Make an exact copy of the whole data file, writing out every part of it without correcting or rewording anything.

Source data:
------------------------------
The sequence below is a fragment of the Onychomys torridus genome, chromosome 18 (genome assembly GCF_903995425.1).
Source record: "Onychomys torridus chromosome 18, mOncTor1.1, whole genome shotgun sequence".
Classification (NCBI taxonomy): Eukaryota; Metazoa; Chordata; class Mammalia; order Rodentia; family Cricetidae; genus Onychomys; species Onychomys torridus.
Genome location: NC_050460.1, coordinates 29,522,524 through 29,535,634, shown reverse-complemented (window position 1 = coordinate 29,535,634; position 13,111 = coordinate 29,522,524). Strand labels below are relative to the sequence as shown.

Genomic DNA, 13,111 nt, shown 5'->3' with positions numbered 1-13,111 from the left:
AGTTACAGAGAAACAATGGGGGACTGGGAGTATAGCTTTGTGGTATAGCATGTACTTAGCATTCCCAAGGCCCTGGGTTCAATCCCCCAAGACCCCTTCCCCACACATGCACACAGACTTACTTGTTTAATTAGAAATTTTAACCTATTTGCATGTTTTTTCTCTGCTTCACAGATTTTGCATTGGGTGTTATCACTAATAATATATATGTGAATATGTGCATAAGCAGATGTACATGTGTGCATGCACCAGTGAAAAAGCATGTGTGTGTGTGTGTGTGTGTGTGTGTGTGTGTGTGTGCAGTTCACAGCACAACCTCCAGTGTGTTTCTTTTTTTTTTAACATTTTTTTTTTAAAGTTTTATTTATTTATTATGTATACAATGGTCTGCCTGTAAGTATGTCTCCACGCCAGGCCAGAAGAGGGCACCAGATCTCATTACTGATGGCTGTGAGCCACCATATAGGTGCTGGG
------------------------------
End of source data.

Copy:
The sequence below is a fragment of the Onychomys torridus genome, chromosome 18 (genome assembly GCF_903995425.1).
Source record: "Onychomys torridus chromosome 18, mOncTor1.1, whole genome shotgun sequence".
Classification (NCBI taxonomy): Eukaryota; Metazoa; Chordata; class Mammalia; order Rodentia; family Cricetidae; genus Onychomys; species Onychomys torridus.
Genome location: NC_050460.1, coordinates 29,522,524 through 29,535,634, shown reverse-complemented (window position 1 = coordinate 29,535,634; position 13,111 = coordinate 29,522,524). Strand labels below are relative to the sequence as shown.

Genomic DNA, 13,111 nt, shown 5'->3' with positions numbered 1-13,111 from the left:
AGTTACAGAGAAACAATGGGGGACTGGGAGTATAGCTTTGTGGTATAGCATGTACTTAGCATTCCCAAGGCCCTGGGTTCAATCCCCCAAGACCCCTTCCCCACACATGCACACAGACTTACTTGTTTAATTAGAAATTTTAACCTATTTGCATGTTTTTTCTCTGCTTCACAGATTTTGCATTGGGTGTTATCACTAATAATATATATGTGAATATGTGCATAAGCAGATGTACATGTGTGCATGCACCAGTGAAAAAGCATGTGTGTGTGTGTGTGTGTGTGTGTGTGTGTGTGTGTGCAGTTCACAGCACAACCTCCAGTGTGTTTCTTTTTTTTTTAACATTTTTTTTTTAAAGTTTTATTTATTTATTATGTATACAATGGTCTGCCTGTAAGTATGTCTCCACGCCAGGCCAGAAGAGGGCACCAGATCTCATTACTGATGGCTGTGAGCCACCATATAGGTGCTGGG